PATH - A Public Private Partnership for Advancing Housing Technology

The Practice of Low Impact Development

July 2003, 131 pages

FULL TEXT: [IMAGE: bullet] *.pdf (3.32 MB)

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How can you increase your project's marketability, decrease development costs and protect the environment?

[IMAGE: The Practice of Low Impact Development]

Try Low Impact Development (LID).

[IMAGE: View of the inside of a sand filter that satisfied storm water management requirements without consuming buildable land area.] Best suited for new, suburban development, LID can offer developers infrastructure savings and a way to respond to increasingly stringent environmental regulations. For municipalities, LID can help contain burgeoning street and storm water management costs. For community residents, LID encourages local environmental stewardship.

This guide provides information for building professionals and municipal planning officials on conventional and innovative technologies that support LID. It also suggests amendments to existing development codes to facilitate use of such technologies.

Some of the key LID recommendations include:

  • Project Planning and Design - One of the keys to a successful project is to invest additional time and money in the initial planning stages of development. These expenditures are often recouped in the form of rapid home sales, enhanced community marketability, and higher lot yields.
  • Storm Water Management - LID storm water management systems can reduce costs through the reduction or elimination of conventional storm water conveyance and collection systems. LID systems can reduce the need for paving, curb and gutter, piping, inlet structures, and storm water ponds by treating water at its source, rather than at the end of the pipe. Municipalities also benefit from LID in the long run as a result of reduced maintenance costs.
  • Wastewater Management - Cost considerations or health and environmental concerns sometimes make linking a proposed development's wastewater system to existing municipal sewer connections unfeasible. Using the LID approach, developers can choose from a variety of on-site wastewater treatment system options, either as alternatives or enhancements to conventional septic systems. Some on-site treatment alternatives to conventional systems, such as recirculating sand filters and evapotranspiration systems, are "add-ons" to a traditional septic tank system. The additional treatment unit is connected in-line with the septic tank, and provides an extra level of treatment.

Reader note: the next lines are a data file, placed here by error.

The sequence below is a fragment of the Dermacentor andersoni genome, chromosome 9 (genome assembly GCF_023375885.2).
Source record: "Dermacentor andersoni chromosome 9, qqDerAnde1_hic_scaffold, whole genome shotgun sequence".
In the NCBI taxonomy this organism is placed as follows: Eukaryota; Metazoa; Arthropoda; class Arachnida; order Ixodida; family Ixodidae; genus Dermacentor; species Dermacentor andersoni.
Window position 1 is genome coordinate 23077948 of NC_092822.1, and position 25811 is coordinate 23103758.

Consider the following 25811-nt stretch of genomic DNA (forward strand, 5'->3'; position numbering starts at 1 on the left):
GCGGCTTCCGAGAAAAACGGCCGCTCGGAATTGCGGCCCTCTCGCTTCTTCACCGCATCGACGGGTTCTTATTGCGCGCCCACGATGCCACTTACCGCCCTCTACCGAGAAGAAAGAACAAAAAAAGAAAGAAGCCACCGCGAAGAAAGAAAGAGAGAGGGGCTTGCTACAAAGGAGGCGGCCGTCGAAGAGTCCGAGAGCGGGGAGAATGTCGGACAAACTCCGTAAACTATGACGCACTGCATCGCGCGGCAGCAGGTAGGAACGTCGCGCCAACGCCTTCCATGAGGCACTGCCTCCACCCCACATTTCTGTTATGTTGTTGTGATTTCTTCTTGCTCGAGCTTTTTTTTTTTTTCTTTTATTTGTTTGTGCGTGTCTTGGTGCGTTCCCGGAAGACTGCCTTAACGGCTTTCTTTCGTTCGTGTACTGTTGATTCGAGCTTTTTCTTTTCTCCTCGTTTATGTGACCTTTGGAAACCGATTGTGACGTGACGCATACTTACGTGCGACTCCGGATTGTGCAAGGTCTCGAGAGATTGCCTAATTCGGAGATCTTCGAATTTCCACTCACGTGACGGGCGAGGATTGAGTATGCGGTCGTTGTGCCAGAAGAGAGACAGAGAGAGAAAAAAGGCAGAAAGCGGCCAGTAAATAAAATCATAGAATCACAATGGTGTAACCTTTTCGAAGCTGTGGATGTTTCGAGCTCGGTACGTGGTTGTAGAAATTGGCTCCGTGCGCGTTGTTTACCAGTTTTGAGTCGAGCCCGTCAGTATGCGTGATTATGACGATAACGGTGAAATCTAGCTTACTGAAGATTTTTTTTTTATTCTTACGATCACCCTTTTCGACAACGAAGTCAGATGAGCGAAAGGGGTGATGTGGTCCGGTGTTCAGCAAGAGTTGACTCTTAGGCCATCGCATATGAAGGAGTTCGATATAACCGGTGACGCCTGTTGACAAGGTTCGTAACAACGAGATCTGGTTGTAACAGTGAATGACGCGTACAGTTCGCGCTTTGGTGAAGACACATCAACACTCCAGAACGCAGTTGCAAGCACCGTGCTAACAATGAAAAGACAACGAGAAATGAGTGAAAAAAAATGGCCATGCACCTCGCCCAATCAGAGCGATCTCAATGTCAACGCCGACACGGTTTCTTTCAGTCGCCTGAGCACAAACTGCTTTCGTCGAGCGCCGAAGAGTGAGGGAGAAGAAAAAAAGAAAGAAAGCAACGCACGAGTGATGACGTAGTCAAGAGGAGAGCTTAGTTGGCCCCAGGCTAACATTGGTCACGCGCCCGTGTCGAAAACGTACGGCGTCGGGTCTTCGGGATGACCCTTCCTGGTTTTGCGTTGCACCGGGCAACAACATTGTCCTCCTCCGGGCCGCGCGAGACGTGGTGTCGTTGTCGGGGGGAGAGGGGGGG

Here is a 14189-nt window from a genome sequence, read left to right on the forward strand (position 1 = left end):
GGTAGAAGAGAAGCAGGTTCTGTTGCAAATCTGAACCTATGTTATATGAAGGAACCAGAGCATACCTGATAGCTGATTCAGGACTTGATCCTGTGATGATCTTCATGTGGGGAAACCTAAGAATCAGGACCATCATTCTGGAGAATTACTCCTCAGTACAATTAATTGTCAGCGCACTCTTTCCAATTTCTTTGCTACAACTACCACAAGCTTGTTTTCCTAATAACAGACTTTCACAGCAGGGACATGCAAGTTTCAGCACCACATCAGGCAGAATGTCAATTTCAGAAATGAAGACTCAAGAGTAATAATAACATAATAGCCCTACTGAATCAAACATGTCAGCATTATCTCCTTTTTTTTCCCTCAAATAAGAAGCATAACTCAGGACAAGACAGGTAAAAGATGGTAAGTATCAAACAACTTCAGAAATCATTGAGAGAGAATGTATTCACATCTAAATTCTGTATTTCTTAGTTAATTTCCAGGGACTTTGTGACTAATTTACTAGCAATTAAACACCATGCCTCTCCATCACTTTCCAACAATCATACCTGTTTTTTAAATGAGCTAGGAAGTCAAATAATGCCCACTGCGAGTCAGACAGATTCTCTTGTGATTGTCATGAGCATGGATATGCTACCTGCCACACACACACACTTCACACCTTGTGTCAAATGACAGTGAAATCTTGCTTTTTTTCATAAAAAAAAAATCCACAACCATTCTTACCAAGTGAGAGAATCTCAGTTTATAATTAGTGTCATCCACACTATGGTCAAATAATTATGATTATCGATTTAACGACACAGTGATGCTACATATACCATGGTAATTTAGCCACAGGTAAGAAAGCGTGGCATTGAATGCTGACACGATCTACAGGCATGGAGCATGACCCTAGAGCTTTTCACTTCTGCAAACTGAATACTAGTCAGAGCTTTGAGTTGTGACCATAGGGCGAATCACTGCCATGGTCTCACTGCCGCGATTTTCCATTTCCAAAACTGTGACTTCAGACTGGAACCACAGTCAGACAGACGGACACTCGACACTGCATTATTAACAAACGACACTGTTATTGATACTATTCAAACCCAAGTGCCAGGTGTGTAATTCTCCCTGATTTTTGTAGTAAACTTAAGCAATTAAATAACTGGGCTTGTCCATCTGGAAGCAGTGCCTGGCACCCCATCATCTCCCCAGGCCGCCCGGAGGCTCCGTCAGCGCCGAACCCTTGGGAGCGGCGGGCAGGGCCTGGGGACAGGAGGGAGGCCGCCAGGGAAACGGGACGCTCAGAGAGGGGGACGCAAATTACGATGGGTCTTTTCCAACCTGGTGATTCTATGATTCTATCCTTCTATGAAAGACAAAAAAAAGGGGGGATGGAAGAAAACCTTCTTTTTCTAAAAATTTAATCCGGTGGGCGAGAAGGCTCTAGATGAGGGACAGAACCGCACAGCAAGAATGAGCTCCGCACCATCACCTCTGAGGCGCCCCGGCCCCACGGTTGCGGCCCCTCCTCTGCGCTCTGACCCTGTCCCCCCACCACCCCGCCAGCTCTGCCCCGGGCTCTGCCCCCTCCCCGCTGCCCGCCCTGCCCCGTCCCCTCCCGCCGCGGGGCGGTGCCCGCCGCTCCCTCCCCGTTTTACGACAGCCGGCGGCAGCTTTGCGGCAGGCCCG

• Circulation and Design - Municipalities have begun to reexamine the connection between circulation design and storm water management practices. Using the LID approach, new designs for streets, sidewalks, and driveways can maintain the functions of circulation while helping to reduce expanses of impervious surfaces that can alter local hydrology and degrade water quality. In turn, new street designs can influence the layout of lots, and help increase the volume of open space in new residential developments.

Benefits of LID


  • Reduces infrastructure costs (streets, curbs, gutters, sidewalk)
  • Reduces storm water management costs
  • Increases lot yields and reduces impact fees
  • Increases lot and community marketability


  • Protects regional flora and fauna
  • Balances growth needs with environmental protection
  • Reduces municipal infrastructure and utility maintenance costs (streets, curbs, gutters, sidewalks, storm sewers)
  • Fosters public/private partnerships

Home Buyer

  • Protects site and regional water quality by reducing sediment, nutrient, and toxic loads to waterbodies
  • Preserves and protects amenities that can translate into more salable homes and communities
  • Provides shading for homes and properly orients homes to help decrease monthly utility bills


  • Preserves integrity of ecological and biological systems
  • Protects site and regional water quality by reducing sediment, nutrient, and toxic loads to waterbodies
  • Reduces impacts to local terrestrial and aquatic plants and animals
  • Preserves trees and natural vegetation

Content updated on 11/9/2006

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